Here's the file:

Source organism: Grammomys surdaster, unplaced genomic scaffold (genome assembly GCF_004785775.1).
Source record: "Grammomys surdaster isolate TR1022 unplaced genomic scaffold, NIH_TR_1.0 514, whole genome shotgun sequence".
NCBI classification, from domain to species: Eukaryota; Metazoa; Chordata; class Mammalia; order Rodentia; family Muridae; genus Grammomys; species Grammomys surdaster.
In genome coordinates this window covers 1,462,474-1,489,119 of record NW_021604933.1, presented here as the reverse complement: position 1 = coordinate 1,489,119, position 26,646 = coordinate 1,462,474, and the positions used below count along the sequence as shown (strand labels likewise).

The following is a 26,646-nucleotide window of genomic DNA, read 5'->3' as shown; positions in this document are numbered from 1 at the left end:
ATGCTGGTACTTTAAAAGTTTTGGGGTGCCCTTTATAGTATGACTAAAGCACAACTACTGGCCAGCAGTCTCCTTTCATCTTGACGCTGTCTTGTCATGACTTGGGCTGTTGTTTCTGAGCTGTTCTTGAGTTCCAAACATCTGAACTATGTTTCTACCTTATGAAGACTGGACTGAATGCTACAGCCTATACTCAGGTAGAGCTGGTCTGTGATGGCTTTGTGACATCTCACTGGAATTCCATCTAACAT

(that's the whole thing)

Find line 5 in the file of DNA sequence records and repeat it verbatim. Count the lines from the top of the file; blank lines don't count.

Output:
The following is a 26,646-nucleotide window of genomic DNA, read 5'->3' as shown; positions in this document are numbered from 1 at the left end: